Signs of Household Credit Stress on the Rise: 6 Things To Do To Improving Your Credit Score and Reducing Expenses

Household credit use is at historic levels. Not since 2007 has credit use and home equity lines been higher, and homeowners are once again starting to feel the pinch. These days my work has been focused on issues related this crazy real estate market, I am starting to see the signs of credit stress among Michigan homeowners and consumers. My office is becoming busier with credit issues once again.

Here are six suggestions that can make handling household finances easier– today.

  1. Know the “score”. Everyone has the right to a free credit report annually. Obtain a credit report on line. Some banks have been providing clients with a free credit report. Review each trade line on the report for accuracy. Look for any items that report negatively. Investigate any collections, late pays, or unfamiliar items. Dispute or explain any erroneous reporting by writing to the credit bureau. Retain copies.
  2. Review all important bank and monthly statements. Check statements for errors, including unnecessary bank fees. Do it regularly and do it soon. As time passes, the harder it is to rectify an error. Research may have a cost, or information may no longer be available. Certain providers will not waive fees for errors found after 60 or 90 days.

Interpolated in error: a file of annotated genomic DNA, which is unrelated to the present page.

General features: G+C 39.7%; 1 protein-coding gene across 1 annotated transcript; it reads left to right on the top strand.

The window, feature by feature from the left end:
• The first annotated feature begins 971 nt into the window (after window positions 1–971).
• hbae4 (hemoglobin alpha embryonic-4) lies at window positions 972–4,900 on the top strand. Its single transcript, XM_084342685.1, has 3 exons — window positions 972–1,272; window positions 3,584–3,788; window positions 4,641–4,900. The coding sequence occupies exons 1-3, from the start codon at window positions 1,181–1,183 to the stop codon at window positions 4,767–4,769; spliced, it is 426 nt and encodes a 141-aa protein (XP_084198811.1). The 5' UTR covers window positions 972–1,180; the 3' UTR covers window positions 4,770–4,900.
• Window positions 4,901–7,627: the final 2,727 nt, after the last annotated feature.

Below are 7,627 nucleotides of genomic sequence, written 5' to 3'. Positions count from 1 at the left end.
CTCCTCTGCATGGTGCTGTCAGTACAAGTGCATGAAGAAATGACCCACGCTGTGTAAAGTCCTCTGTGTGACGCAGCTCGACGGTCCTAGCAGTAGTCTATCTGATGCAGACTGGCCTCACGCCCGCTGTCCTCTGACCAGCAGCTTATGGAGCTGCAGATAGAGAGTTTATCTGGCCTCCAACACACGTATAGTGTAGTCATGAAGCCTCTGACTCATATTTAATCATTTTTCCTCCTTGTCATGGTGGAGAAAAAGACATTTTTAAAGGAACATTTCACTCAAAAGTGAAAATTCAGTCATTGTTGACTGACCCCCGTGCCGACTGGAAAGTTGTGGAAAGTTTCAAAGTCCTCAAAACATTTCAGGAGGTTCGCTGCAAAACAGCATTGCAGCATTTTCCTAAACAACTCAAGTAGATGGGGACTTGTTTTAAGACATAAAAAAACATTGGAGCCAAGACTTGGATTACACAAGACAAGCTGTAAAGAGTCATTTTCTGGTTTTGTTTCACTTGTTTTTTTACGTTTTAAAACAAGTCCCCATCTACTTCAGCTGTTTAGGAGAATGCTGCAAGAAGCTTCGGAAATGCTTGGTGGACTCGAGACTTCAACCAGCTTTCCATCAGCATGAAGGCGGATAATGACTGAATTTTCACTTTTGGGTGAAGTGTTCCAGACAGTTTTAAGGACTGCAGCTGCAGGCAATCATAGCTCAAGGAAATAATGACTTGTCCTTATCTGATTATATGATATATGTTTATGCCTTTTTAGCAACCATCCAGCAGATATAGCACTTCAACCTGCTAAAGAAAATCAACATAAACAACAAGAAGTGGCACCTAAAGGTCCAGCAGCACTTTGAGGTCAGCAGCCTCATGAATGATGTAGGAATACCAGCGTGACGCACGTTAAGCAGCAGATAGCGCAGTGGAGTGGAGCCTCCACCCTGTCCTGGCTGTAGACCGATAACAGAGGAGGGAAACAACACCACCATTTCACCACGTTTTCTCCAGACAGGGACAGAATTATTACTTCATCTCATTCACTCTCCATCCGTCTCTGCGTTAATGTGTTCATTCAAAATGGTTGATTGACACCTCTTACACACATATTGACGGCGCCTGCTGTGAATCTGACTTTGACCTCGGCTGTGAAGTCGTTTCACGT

3. Enroll in a bank’s automatic online payment service or use a third party service. Making timely payments is important to maintaining a good credit score. Technology makes paying bills on line efficient. Most banks and third party providers make payments at no cost, and most bill payment platforms integrate into financial software such as Quicken or Mint.com. Securely enroll utility, car and mortgage payments online, now.
  4. Switch retail cards for one debit card. Carrying a credit card balance with high interest is waste of money. For many, it is easier said than done. It can be difficult to go “cold turkey” by cutting up every credit card. Keep the main credit card, but replace the gas and retail cards with one debit card. Most retail credit cards carry very high rates of interest and can only be used at the corresponding store. Retail cards are not useful in a financial emergency. It takes some discipline, but edging out these minor gas and retail cards is a great place to start.
  5. Account for your past years monthly mortgage payments and compare the interest paid for the previous year to the amount the lender reports on tax form 1098. As a loan amortizes, the interest paid per year should be reduced in comparison to the amount going towards principal. Use an online amortization calculator to double check what the bank reports and what you have actually paid. Also, every year, your 1098 should state the amount of principal left on your mortgage. If not, contact the lender immediately. If there is no response, contact the state regulatory agency that regulates mortgage lenders.
  6. Reduce unnecessary expenses. Review a list of monthly expenses and determine where changes can be made. Cable and cell phone plans are a good place to start. View favorite shows without costs by going to a network website. Don’t buy books or movies that can otherwise be borrowed from the local library. Many libraries now have free on-line lending. Also, cancel magazine subscriptions. Use the library’s periodicals. Look at gym dues, sell unused home gym equipment. With on line technology, visit You Tube for a variety of free exercise videos. Communities often offer exercise programs for free. Get physically fit while getting fiscally fit.

Making one of the preceding recommended changes will have a positive impact on your personal economy.

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